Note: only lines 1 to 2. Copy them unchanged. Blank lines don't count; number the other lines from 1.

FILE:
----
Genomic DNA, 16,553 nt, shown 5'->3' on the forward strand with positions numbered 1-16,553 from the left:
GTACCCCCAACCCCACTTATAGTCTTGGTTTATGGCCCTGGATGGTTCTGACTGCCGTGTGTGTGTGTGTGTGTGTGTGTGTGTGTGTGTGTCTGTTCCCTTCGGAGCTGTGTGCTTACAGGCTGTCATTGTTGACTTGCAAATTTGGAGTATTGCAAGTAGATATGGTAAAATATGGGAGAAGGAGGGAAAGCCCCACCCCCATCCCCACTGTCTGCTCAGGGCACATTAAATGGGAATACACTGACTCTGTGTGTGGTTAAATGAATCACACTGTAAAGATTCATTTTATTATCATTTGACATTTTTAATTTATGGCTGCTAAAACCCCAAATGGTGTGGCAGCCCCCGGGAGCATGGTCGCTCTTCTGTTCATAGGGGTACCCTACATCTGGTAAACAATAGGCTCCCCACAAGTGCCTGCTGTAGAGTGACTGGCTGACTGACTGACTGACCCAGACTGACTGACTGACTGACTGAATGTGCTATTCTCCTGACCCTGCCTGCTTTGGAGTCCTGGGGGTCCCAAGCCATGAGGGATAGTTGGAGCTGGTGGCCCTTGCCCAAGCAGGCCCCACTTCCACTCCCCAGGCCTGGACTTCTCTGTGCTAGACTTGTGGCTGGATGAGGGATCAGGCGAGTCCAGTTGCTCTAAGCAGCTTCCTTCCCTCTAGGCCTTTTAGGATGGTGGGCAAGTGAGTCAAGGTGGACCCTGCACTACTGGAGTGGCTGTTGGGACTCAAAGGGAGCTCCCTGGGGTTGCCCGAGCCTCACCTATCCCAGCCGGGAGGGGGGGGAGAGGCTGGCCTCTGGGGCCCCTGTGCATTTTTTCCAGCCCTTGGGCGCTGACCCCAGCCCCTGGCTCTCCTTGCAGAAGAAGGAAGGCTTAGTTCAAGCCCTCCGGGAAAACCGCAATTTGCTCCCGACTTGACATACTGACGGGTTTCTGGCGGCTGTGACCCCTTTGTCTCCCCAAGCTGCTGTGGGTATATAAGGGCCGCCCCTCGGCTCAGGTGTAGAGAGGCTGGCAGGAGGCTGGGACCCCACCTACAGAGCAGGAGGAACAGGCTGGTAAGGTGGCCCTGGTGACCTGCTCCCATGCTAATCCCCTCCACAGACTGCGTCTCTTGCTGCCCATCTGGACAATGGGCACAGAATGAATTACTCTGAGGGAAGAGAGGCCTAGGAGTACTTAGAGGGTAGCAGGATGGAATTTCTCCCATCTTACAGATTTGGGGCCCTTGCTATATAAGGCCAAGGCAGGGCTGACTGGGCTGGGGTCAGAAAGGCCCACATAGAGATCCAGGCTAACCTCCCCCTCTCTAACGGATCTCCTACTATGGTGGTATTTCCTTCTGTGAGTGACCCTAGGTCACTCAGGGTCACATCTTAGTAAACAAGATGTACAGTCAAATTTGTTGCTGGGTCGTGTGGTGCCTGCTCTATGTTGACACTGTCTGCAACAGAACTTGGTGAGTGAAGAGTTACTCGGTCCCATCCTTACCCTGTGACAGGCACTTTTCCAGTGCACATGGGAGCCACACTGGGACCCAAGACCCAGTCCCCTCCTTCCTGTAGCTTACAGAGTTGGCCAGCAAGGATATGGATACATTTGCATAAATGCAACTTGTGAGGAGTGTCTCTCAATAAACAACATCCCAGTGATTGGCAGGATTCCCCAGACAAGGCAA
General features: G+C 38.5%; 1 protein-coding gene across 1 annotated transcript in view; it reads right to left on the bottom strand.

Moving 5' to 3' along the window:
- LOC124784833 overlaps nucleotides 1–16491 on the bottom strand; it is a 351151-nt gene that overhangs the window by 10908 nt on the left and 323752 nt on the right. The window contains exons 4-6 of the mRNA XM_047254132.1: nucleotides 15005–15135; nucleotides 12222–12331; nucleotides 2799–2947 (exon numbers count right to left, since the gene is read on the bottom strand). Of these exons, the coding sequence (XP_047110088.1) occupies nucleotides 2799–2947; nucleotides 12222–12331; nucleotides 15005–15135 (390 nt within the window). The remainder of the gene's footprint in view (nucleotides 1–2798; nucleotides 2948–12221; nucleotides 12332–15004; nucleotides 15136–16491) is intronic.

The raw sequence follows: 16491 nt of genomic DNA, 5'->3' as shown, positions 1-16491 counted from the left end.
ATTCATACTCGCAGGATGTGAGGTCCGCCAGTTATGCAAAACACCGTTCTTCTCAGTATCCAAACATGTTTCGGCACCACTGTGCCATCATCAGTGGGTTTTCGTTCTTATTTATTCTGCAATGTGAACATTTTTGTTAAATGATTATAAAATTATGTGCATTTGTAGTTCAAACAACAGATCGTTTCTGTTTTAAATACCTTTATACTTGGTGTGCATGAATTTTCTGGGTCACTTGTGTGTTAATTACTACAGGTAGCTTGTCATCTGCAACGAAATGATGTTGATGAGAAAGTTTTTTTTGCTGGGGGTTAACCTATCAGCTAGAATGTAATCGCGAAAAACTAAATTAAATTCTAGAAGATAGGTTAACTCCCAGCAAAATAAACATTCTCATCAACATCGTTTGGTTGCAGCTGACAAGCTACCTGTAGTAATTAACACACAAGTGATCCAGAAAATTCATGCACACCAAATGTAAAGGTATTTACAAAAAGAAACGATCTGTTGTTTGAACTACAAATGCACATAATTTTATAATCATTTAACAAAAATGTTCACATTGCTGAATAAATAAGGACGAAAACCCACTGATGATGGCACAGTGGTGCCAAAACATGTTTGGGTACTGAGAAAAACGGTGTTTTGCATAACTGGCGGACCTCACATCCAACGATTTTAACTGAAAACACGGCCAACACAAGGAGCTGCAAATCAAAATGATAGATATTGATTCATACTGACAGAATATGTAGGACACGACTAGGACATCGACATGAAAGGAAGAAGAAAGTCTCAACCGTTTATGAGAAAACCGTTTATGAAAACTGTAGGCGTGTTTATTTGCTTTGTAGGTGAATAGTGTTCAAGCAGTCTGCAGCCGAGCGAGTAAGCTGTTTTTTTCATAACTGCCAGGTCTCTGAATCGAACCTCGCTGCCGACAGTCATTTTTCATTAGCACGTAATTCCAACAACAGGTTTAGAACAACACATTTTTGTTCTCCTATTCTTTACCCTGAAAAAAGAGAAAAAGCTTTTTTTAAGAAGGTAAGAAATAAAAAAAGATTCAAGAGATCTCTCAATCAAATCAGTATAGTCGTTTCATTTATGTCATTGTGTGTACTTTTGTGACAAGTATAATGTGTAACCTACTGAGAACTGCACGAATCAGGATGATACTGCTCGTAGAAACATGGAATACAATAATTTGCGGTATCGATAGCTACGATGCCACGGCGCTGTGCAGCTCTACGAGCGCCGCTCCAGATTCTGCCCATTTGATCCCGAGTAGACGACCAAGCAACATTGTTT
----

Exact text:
Genomic DNA, 16,553 nt, shown 5'->3' on the forward strand with positions numbered 1-16,553 from the left:
GTACCCCCAACCCCACTTATAGTCTTGGTTTATGGCCCTGGATGGTTCTGACTGCCGTGTGTGTGTGTGTGTGTGTGTGTGTGTGTGTGTGTCTGTTCCCTTCGGAGCTGTGTGCTTACAGGCTGTCATTGTTGACTTGCAAATTTGGAGTATTGCAAGTAGATATGGTAAAATATGGGAGAAGGAGGGAAAGCCCCACCCCCATCCCCACTGTCTGCTCAGGGCACATTAAATGGGAATACACTGACTCTGTGTGTGGTTAAATGAATCACACTGTAAAGATTCATTTTATTATCATTTGACATTTTTAATTTATGGCTGCTAAAACCCCAAATGGTGTGGCAGCCCCCGGGAGCATGGTCGCTCTTCTGTTCATAGGGGTACCCTACATCTGGTAAACAATAGGCTCCCCACAAGTGCCTGCTGTAGAGTGACTGGCTGACTGACTGACTGACCCAGACTGACTGACTGACTGACTGAATGTGCTATTCTCCTGACCCTGCCTGCTTTGGAGTCCTGGGGGTCCCAAGCCATGAGGGATAGTTGGAGCTGGTGGCCCTTGCCCAAGCAGGCCCCACTTCCACTCCCCAGGCCTGGACTTCTCTGTGCTAGACTTGTGGCTGGATGAGGGATCAGGCGAGTCCAGTTGCTCTAAGCAGCTTCCTTCCCTCTAGGCCTTTTAGGATGGTGGGCAAGTGAGTCAAGGTGGACCCTGCACTACTGGAGTGGCTGTTGGGACTCAAAGGGAGCTCCCTGGGGTTGCCCGAGCCTCACCTATCCCAGCCGGGAGGGGGGGGAGAGGCTGGCCTCTGGGGCCCCTGTGCATTTTTTCCAGCCCTTGGGCGCTGACCCCAGCCCCTGGCTCTCCTTGCAGAAGAAGGAAGGCTTAGTTCAAGCCCTCCGGGAAAACCGCAATTTGCTCCCGACTTGACATACTGACGGGTTTCTGGCGGCTGTGACCCCTTTGTCTCCCCAAGCTGCTGTGGGTATATAAGGGCCGCCCCTCGGCTCAGGTGTAGAGAGGCTGGCAGGAGGCTGGGACCCCACCTACAGAGCAGGAGGAACAGGCTGGTAAGGTGGCCCTGGTGACCTGCTCCCATGCTAATCCCCTCCACAGACTGCGTCTCTTGCTGCCCATCTGGACAATGGGCACAGAATGAATTACTCTGAGGGAAGAGAGGCCTAGGAGTACTTAGAGGGTAGCAGGATGGAATTTCTCCCATCTTACAGATTTGGGGCCCTTGCTATATAAGGCCAAGGCAGGGCTGACTGGGCTGGGGTCAGAAAGGCCCACATAGAGATCCAGGCTAACCTCCCCCTCTCTAACGGATCTCCTACTATGGTGGTATTTCCTTCTGTGAGTGACCCTAGGTCACTCAGGGTCACATCTTAGTAAACAAGATGTACAGTCAAATTTGTTGCTGGGTCGTGTGGTGCCTGCTCTATGTTGACACTGTCTGCAACAGAACTTGGTGAGTGAAGAGTTACTCGGTCCCATCCTTACCCTGTGACAGGCACTTTTCCAGTGCACATGGGAGCCACACTGGGACCCAAGACCCAGTCCCCTCCTTCCTGTAGCTTACAGAGTTGGCCAGCAAGGATATGGATACATTTGCATAAATGCAACTTGTGAGGAGTGTCTCTCAATAAACAACATCCCAGTGATTGGCAGGATTCCCCAGACAAGGCAA